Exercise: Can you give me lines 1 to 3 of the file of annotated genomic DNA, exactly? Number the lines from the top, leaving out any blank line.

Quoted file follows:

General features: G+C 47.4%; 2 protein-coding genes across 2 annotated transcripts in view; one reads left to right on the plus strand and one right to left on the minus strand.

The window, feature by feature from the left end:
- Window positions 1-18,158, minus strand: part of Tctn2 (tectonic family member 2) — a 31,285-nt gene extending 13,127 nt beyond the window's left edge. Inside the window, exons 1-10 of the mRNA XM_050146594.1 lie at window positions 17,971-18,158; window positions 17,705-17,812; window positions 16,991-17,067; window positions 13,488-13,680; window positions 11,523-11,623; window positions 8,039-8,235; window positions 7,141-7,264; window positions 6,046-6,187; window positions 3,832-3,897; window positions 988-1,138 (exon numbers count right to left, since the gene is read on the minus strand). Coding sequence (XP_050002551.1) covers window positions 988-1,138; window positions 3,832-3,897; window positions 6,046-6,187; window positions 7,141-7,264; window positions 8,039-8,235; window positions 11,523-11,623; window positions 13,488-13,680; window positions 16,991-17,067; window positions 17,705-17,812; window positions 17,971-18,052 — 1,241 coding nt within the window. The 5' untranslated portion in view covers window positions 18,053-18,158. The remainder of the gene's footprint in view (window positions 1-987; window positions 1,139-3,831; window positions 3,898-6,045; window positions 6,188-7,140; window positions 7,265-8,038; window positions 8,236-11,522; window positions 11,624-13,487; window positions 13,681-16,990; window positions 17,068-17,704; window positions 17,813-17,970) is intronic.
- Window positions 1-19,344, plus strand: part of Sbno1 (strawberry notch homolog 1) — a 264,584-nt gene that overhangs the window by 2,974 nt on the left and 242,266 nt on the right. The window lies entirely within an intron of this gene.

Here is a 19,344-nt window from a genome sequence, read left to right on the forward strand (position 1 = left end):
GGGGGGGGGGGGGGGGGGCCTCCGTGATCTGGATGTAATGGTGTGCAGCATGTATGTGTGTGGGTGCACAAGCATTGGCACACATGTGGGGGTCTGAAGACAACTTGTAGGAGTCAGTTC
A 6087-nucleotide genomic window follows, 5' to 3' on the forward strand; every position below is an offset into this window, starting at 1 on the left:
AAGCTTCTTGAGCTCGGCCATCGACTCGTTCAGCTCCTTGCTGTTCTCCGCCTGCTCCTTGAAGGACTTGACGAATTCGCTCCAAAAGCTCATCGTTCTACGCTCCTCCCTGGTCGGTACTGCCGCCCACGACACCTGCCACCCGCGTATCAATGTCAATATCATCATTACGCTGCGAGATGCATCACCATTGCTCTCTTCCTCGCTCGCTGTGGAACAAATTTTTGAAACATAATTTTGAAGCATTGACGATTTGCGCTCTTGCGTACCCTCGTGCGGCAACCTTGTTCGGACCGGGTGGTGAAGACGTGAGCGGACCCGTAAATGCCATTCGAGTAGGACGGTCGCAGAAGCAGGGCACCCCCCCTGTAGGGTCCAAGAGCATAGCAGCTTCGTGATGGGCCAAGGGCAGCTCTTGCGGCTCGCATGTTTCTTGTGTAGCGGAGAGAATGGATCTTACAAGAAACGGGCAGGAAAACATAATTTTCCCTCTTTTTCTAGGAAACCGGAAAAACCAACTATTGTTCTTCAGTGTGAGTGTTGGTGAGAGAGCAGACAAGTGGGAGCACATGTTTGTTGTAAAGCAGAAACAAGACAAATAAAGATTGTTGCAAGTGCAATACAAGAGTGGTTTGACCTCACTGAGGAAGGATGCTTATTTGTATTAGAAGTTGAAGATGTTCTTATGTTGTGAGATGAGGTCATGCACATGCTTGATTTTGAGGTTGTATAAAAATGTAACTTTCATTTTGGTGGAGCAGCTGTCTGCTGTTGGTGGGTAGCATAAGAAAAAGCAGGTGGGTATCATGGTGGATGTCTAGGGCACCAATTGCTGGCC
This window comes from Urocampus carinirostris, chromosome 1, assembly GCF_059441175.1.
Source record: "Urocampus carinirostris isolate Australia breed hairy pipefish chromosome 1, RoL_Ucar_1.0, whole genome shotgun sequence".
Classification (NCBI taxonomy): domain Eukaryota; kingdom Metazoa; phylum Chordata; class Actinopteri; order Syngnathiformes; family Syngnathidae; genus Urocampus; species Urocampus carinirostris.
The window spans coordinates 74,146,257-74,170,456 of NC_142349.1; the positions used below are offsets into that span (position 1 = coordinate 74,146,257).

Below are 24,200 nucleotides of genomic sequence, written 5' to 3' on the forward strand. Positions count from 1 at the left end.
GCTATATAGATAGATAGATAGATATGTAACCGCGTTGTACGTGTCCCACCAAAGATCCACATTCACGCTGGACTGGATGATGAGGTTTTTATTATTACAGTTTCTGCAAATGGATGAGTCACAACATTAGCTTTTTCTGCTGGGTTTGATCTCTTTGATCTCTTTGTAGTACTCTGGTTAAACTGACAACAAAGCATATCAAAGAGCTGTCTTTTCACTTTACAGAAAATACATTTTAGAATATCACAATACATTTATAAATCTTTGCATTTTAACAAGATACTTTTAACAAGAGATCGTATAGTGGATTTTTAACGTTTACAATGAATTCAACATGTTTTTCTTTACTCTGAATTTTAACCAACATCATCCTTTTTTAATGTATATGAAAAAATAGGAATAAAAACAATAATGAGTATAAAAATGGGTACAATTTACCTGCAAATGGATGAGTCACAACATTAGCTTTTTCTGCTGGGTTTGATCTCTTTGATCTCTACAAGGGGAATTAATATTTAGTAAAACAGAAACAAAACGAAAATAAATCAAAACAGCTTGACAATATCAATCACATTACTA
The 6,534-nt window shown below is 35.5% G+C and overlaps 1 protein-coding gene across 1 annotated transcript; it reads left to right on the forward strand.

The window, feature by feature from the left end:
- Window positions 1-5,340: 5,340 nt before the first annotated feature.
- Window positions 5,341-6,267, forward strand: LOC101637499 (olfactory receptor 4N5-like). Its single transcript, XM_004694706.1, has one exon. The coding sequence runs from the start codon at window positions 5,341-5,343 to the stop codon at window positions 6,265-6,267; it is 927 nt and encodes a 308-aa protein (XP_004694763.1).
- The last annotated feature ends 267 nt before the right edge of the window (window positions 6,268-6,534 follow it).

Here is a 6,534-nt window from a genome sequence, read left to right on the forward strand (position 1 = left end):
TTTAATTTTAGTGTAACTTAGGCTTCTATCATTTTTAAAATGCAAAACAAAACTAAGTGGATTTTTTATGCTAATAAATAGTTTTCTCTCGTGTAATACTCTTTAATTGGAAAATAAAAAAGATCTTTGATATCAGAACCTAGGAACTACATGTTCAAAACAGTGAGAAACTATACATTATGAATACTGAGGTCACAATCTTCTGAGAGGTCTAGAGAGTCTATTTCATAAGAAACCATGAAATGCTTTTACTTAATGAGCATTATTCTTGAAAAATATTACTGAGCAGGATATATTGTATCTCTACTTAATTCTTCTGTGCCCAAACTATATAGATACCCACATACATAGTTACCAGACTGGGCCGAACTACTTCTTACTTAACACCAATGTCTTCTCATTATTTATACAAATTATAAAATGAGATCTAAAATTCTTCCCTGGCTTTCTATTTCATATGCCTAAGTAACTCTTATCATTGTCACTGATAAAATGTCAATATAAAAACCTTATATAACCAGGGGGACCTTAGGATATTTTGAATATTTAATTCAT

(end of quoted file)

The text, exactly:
General features: G+C 47.4%; 2 protein-coding genes across 2 annotated transcripts in view; one reads left to right on the plus strand and one right to left on the minus strand.

The window, feature by feature from the left end:
- Window positions 1-18,158, minus strand: part of Tctn2 (tectonic family member 2) — a 31,285-nt gene extending 13,127 nt beyond the window's left edge. Inside the window, exons 1-10 of the mRNA XM_050146594.1 lie at window positions 17,971-18,158; window positions 17,705-17,812; window positions 16,991-17,067; window positions 13,488-13,680; window positions 11,523-11,623; window positions 8,039-8,235; window positions 7,141-7,264; window positions 6,046-6,187; window positions 3,832-3,897; window positions 988-1,138 (exon numbers count right to left, since the gene is read on the minus strand). Coding sequence (XP_050002551.1) covers window positions 988-1,138; window positions 3,832-3,897; window positions 6,046-6,187; window positions 7,141-7,264; window positions 8,039-8,235; window positions 11,523-11,623; window positions 13,488-13,680; window positions 16,991-17,067; window positions 17,705-17,812; window positions 17,971-18,052 — 1,241 coding nt within the window. The 5' untranslated portion in view covers window positions 18,053-18,158. The remainder of the gene's footprint in view (window positions 1-987; window positions 1,139-3,831; window positions 3,898-6,045; window positions 6,188-7,140; window positions 7,265-8,038; window positions 8,236-11,522; window positions 11,624-13,487; window positions 13,681-16,990; window positions 17,068-17,704; window positions 17,813-17,970) is intronic.